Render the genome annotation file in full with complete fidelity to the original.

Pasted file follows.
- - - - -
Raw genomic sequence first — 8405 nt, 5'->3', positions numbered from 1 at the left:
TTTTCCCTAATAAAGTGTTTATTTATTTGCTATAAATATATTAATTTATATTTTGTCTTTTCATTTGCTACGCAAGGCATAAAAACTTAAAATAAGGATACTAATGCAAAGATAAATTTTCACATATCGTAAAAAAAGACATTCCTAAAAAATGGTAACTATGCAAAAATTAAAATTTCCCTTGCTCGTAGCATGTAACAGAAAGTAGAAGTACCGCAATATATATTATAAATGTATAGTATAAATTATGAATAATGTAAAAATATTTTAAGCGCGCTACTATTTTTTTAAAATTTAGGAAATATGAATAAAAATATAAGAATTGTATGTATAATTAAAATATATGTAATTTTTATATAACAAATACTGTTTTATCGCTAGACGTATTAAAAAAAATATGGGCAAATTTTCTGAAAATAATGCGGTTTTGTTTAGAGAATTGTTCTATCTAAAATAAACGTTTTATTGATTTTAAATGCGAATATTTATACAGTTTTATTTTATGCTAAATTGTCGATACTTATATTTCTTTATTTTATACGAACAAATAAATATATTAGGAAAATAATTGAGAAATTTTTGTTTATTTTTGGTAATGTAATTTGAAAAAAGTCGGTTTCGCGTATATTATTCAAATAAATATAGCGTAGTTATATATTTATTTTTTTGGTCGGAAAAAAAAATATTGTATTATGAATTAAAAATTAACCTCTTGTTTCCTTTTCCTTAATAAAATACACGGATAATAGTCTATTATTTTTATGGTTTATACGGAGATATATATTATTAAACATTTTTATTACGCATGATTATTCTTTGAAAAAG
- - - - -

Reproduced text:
Raw genomic sequence first — 8405 nt, 5'->3', positions numbered from 1 at the left:
TTTTCCCTAATAAAGTGTTTATTTATTTGCTATAAATATATTAATTTATATTTTGTCTTTTCATTTGCTACGCAAGGCATAAAAACTTAAAATAAGGATACTAATGCAAAGATAAATTTTCACATATCGTAAAAAAAGACATTCCTAAAAAATGGTAACTATGCAAAAATTAAAATTTCCCTTGCTCGTAGCATGTAACAGAAAGTAGAAGTACCGCAATATATATTATAAATGTATAGTATAAATTATGAATAATGTAAAAATATTTTAAGCGCGCTACTATTTTTTTAAAATTTAGGAAATATGAATAAAAATATAAGAATTGTATGTATAATTAAAATATATGTAATTTTTATATAACAAATACTGTTTTATCGCTAGACGTATTAAAAAAAATATGGGCAAATTTTCTGAAAATAATGCGGTTTTGTTTAGAGAATTGTTCTATCTAAAATAAACGTTTTATTGATTTTAAATGCGAATATTTATACAGTTTTATTTTATGCTAAATTGTCGATACTTATATTTCTTTATTTTATACGAACAAATAAATATATTAGGAAAATAATTGAGAAATTTTTGTTTATTTTTGGTAATGTAATTTGAAAAAAGTCGGTTTCGCGTATATTATTCAAATAAATATAGCGTAGTTATATATTTATTTTTTTGGTCGGAAAAAAAAATATTGTATTATGAATTAAAAATTAACCTCTTGTTTCCTTTTCCTTAATAAAATACACGGATAATAGTCTATTATTTTTATGGTTTATACGGAGATATATATTATTAAACATTTTTATTACGCATGATTATTCTTTGAAAAAG